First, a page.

HELLO FORKERS! October Edition

Posted: 18/10/2016 at 12:20

Planting bulbs in my garden usually involves a pickaxe and a lot of spadework so I had been looking for a better method. Clearing steep banks with a Flymo left me with a knackered shoulder so a lower effort solution was required.


Had been looking for bulb planting augers but couldn't find any in the UK until recently. Crocus have then, just fit to a cordless drill and off you go. Best to drill lots of holes first then drop in the bulbs and back fill the holes with used compost. Probably easier to work as a team with an obedient undergardener. If I hit rock or tree roots I just move a little and try again. 


It has certainly been a labour (and pain) saving method for me, especially on steep slopes. Highly recommended with the usual disclaimer of no commercial connection to Crocus, it is just where I found them.

Pruning first year grapevines

Posted: 16/10/2016 at 11:50

From the RHS website - https://www.rhs.org.uk/advice/profile?PID=285 


Grape vines are tough plants so shouldn't need much if any protection here in the UK. 

HELLO FORKERS! October Edition

Posted: 14/10/2016 at 10:24

Fancy a unique pink chainsaw? Here's a charity giveaway for a good cause.


https://www.facebook.com/HusqvarnaUK/posts/1187156628010255


Having lost family and friends to cancer anything which helps is good in my book.

Problems

Posted: 28/09/2016 at 11:40

It is one of the downsides of rural living unfortunately. The further you are from the exchange and cabinet the worse the signal gets, think of it as the further you stand from the fire the less heat you feel. Add in opportunities for line damage from trees etc. and you can end up on a poor line pretty easily.


All of the infrastructure (exchanges, cabinets and lines) is owned and operated by Openreach which although is part of the BT group does not deal with customers directly. You need to contact your service provider to sort out any problems and that can be a real hassle. Although TalkTalk have a poor reputation for customer service they are not alone, just try getting decent support from BT's very offshore call centres!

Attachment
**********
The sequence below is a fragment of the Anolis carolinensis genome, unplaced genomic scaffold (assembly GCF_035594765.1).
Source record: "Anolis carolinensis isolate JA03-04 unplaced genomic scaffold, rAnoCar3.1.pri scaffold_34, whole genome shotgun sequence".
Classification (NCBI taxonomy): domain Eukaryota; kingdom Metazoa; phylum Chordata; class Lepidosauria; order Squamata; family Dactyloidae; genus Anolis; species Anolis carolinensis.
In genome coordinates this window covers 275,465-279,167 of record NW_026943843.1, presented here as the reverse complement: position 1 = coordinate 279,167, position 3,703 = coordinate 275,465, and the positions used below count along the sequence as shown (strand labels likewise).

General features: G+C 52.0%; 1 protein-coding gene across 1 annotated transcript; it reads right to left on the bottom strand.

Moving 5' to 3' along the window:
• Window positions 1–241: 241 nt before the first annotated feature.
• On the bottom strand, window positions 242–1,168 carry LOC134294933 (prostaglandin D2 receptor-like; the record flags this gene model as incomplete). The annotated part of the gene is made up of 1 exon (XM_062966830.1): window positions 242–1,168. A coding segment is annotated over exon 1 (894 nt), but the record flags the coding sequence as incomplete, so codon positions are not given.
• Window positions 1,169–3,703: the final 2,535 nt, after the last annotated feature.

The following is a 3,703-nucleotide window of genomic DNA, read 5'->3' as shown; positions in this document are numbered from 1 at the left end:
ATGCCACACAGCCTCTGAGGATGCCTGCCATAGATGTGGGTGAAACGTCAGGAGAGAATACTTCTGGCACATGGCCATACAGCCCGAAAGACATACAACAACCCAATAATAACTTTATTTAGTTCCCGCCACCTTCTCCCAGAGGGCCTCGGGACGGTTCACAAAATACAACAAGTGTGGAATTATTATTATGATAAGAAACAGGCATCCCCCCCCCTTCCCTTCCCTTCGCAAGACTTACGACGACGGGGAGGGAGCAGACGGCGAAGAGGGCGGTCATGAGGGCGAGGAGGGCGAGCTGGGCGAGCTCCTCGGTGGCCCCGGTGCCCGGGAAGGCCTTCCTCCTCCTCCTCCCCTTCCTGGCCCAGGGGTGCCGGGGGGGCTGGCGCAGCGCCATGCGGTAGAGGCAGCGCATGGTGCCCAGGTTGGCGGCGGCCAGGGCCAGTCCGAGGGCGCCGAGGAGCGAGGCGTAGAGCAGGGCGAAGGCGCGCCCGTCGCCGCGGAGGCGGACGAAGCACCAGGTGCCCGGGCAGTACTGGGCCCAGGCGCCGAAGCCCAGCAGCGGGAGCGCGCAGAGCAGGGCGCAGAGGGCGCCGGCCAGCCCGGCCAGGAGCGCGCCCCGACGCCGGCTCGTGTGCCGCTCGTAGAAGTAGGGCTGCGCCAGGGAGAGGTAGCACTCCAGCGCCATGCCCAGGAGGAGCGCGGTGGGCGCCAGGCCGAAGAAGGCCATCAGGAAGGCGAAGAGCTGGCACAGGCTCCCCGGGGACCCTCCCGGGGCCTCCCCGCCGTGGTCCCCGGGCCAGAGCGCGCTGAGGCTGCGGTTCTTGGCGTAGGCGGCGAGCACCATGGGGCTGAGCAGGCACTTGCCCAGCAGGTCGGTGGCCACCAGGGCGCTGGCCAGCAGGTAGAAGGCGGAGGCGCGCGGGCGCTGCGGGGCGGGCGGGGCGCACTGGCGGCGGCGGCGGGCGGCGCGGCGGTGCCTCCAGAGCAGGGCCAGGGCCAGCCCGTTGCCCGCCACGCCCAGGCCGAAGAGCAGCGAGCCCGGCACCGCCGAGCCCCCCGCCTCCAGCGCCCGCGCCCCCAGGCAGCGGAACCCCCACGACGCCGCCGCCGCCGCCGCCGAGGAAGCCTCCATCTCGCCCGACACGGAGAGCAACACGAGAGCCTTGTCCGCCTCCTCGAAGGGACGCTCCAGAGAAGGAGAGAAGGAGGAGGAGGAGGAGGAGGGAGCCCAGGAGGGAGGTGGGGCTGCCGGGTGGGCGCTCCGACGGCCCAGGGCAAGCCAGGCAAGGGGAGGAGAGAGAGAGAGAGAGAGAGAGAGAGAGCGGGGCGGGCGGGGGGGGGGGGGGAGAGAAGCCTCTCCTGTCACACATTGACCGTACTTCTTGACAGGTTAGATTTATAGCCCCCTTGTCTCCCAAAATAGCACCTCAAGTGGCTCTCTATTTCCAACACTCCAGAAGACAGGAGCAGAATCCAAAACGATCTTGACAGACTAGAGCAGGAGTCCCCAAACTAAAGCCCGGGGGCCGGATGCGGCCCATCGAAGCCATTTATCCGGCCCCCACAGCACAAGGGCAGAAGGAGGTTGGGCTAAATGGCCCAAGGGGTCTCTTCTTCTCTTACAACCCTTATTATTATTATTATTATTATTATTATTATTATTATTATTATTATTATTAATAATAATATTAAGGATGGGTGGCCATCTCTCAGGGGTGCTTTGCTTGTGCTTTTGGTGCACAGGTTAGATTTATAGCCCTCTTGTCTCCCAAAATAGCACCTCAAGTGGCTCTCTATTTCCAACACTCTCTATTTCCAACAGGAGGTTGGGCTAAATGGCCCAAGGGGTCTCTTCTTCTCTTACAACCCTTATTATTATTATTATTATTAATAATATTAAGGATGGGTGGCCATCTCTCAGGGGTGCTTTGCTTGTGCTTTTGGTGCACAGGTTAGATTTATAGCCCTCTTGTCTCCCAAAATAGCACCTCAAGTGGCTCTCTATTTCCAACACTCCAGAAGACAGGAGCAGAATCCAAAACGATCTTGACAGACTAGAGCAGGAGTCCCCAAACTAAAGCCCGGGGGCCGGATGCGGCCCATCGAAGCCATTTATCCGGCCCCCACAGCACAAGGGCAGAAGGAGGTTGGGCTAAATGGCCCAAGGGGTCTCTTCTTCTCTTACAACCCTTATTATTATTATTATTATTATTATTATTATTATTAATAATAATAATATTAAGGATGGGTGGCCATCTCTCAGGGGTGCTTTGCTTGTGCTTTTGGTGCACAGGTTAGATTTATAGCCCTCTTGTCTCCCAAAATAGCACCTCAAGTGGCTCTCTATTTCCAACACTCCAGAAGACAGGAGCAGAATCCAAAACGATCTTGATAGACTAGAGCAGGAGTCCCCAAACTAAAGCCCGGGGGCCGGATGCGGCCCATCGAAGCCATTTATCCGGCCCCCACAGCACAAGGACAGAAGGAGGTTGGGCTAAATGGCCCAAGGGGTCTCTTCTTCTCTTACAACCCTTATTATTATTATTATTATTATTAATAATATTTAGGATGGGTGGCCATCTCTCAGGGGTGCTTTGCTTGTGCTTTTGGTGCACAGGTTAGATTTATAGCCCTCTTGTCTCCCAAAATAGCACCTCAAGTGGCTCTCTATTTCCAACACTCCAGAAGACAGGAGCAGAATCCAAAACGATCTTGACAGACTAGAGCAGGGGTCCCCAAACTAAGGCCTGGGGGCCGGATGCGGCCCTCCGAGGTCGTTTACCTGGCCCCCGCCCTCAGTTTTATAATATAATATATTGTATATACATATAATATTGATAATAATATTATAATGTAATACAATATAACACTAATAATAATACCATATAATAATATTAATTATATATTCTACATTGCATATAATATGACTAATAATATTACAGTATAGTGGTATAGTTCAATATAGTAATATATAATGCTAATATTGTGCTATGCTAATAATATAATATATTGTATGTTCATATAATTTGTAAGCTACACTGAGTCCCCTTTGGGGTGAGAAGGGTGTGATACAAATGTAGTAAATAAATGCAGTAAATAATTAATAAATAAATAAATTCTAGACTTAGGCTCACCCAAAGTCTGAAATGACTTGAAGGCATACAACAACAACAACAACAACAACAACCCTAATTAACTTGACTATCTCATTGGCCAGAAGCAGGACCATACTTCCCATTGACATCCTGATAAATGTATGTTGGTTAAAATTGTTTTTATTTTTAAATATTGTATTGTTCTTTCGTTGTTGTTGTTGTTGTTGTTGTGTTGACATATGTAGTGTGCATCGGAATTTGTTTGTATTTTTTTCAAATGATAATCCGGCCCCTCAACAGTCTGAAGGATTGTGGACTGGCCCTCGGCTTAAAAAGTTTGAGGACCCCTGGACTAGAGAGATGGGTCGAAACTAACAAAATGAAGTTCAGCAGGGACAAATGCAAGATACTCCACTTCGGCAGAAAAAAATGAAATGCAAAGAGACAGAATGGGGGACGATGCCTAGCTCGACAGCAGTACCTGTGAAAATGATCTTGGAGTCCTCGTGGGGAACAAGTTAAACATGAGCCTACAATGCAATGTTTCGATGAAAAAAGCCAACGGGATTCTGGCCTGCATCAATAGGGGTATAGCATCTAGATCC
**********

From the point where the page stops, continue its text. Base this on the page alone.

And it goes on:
There are a few checks you can run yourself to see how your line is performing. First one to do is a quiet line test on your phone line. Dial 17070 then select option 2 - if you hear crackling then you have a poor line and should report that as a telephone fault to TalkTalk (don't mention internet at this point). Fixing telephone line faults will automatically improve your internet. If you start by saying your internet service is poor there are far too many ways for them to wriggle out of doing anything by blaming your equipment and wiring.


You can also try this BT site which will check what broadband you should be able to get - http://www.dslchecker.bt.com/adsl/adslchecker.welcome That should show you all of the services and the likely speeds which you are able to get from any supplier, it all comes down the same wires. The results table will probably only show ADSL products as available for you.


I am assuming that services like Virgin cable come nowhere near you so are not an option.